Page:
Frictionless Data is a project at Open Knowledge International (OKI), a combination of technical specifications, and informative articles, aimed at making it as easy as possible to transport data between different tools. OKI is a global non-profit organisation, playing an instrumental role in demonstrating the value of open data, and in building tools to facilitate its use.
At the time of commencing this work, Frictionless Data was a fairly new project, but was starting to amass quite a lot of content. Two websites had been put up, as a reaction to needing to publish two types of content. One contained project information, and articles, the other technical specifications. Though some of this content was aimed at different audiences, it was preferable to have it all accessible from a single location. The people responsible for publishing content were from coding backgrounds, were hosting the content on GitHub, and happy to continue to do so. Projects at OKI each have their own brand, so a logo and visual identity were also required here.
A logo and colour palette were designed to give the project its own strong identity. The orange colour was chosen to be unique in the OKI portfolio of projects, while also sitting comfortably along side other projects. A range of dark greys were added to provide a strong contrast. An icon style was also developed.
The typeface was selected for its geometric, but humanist look, offering a modern feel, but not devoid of character. It was important that the font have a large family of weights, to offer flexibility when it came to presenting different types of content. A serif font was also used to aid reading of longer texts.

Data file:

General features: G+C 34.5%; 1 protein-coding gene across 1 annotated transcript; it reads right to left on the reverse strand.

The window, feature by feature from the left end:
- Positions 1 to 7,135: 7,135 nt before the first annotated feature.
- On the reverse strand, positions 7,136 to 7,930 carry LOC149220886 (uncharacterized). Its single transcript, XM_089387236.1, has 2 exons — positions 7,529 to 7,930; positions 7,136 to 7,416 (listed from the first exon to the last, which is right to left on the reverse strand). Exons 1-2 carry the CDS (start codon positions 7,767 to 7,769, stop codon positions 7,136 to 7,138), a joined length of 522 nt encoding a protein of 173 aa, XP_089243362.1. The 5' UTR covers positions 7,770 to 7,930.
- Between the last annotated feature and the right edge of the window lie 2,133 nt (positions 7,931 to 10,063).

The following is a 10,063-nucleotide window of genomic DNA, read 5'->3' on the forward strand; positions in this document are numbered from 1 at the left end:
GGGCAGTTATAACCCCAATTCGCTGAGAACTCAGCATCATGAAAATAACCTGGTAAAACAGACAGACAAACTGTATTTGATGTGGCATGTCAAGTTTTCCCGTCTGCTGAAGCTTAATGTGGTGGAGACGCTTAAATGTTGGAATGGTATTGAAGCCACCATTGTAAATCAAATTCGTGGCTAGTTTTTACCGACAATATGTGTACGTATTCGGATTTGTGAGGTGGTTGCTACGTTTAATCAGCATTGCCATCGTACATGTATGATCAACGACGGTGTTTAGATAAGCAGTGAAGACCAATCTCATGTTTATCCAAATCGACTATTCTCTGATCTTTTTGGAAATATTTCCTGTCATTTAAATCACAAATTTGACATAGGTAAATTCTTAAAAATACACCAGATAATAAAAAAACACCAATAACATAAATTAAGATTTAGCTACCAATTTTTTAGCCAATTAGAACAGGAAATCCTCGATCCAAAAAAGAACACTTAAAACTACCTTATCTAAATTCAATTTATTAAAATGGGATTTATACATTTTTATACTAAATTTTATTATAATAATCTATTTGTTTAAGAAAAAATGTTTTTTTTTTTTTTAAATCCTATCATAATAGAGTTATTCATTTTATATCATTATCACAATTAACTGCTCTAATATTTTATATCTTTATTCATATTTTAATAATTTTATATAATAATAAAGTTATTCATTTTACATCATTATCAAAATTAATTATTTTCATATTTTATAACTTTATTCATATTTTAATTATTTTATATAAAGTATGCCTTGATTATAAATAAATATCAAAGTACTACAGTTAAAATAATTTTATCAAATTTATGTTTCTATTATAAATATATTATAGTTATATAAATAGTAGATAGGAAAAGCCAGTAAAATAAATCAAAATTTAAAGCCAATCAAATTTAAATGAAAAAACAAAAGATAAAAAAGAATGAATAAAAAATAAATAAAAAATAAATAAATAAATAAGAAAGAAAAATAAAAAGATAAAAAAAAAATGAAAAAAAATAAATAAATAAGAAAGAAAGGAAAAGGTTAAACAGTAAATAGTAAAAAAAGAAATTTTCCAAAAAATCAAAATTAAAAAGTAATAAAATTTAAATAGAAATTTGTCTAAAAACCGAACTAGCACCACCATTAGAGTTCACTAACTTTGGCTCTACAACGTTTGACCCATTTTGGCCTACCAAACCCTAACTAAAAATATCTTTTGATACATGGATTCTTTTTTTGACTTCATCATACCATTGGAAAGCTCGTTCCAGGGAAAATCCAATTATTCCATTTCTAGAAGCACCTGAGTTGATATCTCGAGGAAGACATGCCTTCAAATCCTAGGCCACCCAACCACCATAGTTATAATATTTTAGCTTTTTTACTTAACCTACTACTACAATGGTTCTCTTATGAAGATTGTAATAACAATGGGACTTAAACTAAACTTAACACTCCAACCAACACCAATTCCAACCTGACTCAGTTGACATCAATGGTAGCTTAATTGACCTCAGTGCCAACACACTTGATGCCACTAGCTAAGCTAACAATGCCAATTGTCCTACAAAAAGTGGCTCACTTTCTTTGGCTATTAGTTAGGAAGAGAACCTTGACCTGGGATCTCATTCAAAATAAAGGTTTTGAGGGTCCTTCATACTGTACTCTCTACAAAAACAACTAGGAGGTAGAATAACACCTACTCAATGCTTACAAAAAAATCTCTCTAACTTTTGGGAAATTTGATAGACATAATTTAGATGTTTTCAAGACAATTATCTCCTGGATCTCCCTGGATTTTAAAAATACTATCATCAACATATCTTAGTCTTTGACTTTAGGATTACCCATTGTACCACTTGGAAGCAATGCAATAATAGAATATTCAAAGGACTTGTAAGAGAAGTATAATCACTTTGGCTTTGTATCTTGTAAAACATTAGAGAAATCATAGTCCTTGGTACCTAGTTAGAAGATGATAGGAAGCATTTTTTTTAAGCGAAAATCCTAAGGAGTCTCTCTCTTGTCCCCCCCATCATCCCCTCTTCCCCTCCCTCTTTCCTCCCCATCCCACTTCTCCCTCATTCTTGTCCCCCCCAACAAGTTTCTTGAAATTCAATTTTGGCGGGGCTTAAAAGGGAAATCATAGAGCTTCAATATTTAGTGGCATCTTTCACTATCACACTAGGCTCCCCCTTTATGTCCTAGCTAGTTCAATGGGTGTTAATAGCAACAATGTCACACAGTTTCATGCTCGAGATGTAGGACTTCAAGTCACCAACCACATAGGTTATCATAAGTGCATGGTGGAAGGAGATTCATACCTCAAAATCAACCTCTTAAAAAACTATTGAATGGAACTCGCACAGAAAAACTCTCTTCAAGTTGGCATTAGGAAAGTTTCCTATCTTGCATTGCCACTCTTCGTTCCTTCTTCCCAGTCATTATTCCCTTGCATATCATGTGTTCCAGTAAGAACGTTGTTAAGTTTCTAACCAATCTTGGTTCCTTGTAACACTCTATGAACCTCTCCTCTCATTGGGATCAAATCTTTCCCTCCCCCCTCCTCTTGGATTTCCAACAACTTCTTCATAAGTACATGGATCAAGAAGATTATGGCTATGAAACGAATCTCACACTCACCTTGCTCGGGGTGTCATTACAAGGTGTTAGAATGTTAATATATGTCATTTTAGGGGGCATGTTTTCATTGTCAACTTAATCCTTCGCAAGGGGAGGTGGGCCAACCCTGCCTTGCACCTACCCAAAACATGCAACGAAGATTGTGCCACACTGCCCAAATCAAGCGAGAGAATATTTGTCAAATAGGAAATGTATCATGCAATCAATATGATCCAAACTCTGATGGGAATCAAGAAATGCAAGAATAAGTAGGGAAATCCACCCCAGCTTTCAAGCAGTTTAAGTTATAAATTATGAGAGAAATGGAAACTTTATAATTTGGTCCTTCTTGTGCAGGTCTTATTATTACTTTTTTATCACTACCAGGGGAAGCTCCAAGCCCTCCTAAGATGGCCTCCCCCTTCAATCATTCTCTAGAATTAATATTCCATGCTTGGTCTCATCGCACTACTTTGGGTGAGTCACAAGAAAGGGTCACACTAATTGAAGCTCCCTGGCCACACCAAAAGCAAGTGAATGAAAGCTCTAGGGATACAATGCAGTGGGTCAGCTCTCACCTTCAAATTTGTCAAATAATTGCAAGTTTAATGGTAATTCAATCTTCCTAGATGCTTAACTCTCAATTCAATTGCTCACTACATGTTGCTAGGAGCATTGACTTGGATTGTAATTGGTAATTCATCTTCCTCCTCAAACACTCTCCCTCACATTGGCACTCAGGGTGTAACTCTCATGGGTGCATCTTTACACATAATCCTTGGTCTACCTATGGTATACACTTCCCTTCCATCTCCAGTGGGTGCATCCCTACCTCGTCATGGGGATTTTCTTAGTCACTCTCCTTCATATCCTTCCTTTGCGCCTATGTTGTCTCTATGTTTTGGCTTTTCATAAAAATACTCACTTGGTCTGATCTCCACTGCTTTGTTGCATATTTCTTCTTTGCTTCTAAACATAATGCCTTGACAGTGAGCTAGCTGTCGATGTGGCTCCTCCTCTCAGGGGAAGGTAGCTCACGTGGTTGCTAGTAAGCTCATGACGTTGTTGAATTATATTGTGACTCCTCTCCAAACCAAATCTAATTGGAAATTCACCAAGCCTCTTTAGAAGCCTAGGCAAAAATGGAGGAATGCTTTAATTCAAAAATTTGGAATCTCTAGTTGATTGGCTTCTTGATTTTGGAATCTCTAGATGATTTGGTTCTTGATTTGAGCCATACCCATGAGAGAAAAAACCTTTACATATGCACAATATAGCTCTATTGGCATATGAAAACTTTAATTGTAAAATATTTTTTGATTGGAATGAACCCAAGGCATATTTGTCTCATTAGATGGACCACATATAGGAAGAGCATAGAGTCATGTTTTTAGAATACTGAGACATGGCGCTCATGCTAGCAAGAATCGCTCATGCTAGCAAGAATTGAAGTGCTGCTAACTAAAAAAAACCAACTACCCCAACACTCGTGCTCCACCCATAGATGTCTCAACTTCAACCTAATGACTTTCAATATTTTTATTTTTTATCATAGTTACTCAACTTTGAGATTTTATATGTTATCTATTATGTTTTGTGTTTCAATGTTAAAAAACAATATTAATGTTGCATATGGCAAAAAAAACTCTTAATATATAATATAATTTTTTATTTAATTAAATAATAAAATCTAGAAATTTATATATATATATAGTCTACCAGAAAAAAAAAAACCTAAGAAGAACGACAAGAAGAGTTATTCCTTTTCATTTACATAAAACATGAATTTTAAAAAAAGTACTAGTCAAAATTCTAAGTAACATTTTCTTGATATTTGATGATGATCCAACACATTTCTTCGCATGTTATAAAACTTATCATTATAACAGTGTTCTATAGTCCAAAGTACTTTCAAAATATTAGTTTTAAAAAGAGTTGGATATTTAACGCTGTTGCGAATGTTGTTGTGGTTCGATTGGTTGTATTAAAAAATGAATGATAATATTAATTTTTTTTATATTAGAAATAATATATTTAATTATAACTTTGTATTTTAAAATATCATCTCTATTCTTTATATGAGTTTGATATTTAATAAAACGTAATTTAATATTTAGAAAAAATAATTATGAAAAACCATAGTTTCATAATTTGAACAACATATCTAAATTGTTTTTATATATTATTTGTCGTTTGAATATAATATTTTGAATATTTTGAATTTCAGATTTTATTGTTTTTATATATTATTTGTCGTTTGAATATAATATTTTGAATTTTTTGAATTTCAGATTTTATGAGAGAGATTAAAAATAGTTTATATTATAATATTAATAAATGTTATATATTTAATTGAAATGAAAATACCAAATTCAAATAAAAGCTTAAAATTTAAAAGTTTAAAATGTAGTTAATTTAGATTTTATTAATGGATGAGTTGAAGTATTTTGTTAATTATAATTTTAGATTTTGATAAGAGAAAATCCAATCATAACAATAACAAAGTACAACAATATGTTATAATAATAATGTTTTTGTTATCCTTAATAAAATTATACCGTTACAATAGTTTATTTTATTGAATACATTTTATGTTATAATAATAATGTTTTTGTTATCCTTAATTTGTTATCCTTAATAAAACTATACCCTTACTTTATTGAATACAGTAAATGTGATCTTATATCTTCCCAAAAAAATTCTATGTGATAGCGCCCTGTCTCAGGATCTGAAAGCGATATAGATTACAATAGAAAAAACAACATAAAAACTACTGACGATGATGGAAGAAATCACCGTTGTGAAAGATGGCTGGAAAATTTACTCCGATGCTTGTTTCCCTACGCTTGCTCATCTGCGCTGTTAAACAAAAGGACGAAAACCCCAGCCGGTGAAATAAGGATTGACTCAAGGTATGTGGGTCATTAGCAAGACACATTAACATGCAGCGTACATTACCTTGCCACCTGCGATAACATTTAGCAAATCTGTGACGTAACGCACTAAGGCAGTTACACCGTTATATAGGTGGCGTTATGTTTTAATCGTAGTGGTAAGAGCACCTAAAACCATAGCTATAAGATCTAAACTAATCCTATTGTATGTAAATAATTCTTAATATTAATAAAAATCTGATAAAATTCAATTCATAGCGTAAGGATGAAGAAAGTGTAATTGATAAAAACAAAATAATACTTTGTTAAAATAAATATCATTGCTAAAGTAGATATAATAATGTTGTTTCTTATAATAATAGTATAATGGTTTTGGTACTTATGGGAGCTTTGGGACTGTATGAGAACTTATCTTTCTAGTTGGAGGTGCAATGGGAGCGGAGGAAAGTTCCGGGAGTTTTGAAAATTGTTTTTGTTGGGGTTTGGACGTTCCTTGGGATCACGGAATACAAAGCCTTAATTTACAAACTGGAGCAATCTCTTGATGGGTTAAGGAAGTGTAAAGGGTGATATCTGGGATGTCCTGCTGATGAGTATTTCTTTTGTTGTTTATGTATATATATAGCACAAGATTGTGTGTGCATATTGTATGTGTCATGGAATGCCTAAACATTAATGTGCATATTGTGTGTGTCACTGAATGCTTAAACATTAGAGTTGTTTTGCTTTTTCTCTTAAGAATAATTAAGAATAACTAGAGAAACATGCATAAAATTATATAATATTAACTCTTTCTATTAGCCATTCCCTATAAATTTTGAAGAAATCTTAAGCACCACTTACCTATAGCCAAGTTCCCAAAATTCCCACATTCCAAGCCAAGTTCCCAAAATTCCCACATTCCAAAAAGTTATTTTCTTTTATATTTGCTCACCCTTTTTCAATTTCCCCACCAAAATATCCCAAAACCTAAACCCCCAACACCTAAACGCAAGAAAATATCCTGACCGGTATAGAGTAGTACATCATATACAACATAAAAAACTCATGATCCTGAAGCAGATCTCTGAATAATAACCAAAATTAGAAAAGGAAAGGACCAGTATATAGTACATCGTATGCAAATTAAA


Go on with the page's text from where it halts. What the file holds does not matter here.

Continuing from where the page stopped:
Articles and technical specifications formed the majority of the content at this time. Similar layouts were used, but the addition of a the grey banner at the top of the article template helped differentiate the two. You can also see at a glance what top-level section you are in via the menu drop-down at the top right of the page. This was a new design pattern I created for this project, intended to be a happy medium between fully visible navigation, and completely hidden fly-out navigation.
As the project was in progress, other cases for types of content, that could be abstracted into templates, started to emerge. One of which was a standalone introduction or overview of a topic area, such as Reproducible research. In this case, a much more prominent banner was utilised, to mark out the page as an entry point, or landing page for a specific area of interest. This is one of the areas where illustration became a key component. I developed an illustration style, which I used here and elsewhere in the project.
The Frictionless Data Field Guide was created with the intention of being a standalone resource, that could be used in isolation from the rest of the Frictionless Data content. It was given its own identity with this cover image, and a series of illustrations used throughout the guides pages, and in supporting videos.
With the exception of the video titles, all of this was delivered with a static site generator, which offered an easy route to publishing to GitHub pages. The result can be seen at frictionlessdata.io.
As lead designer for the project Sam’s attention to detail and ability to see the ‘big picture’ was essential for a complex project such as this and the ability for us to communicate complex information to multiple audiences though the website was a key factor to the overall success of the Frictionless Data.
Jo Barratt, Delivery Manager, Open Knowledge International.
- Visual identity
- Web design
- Web build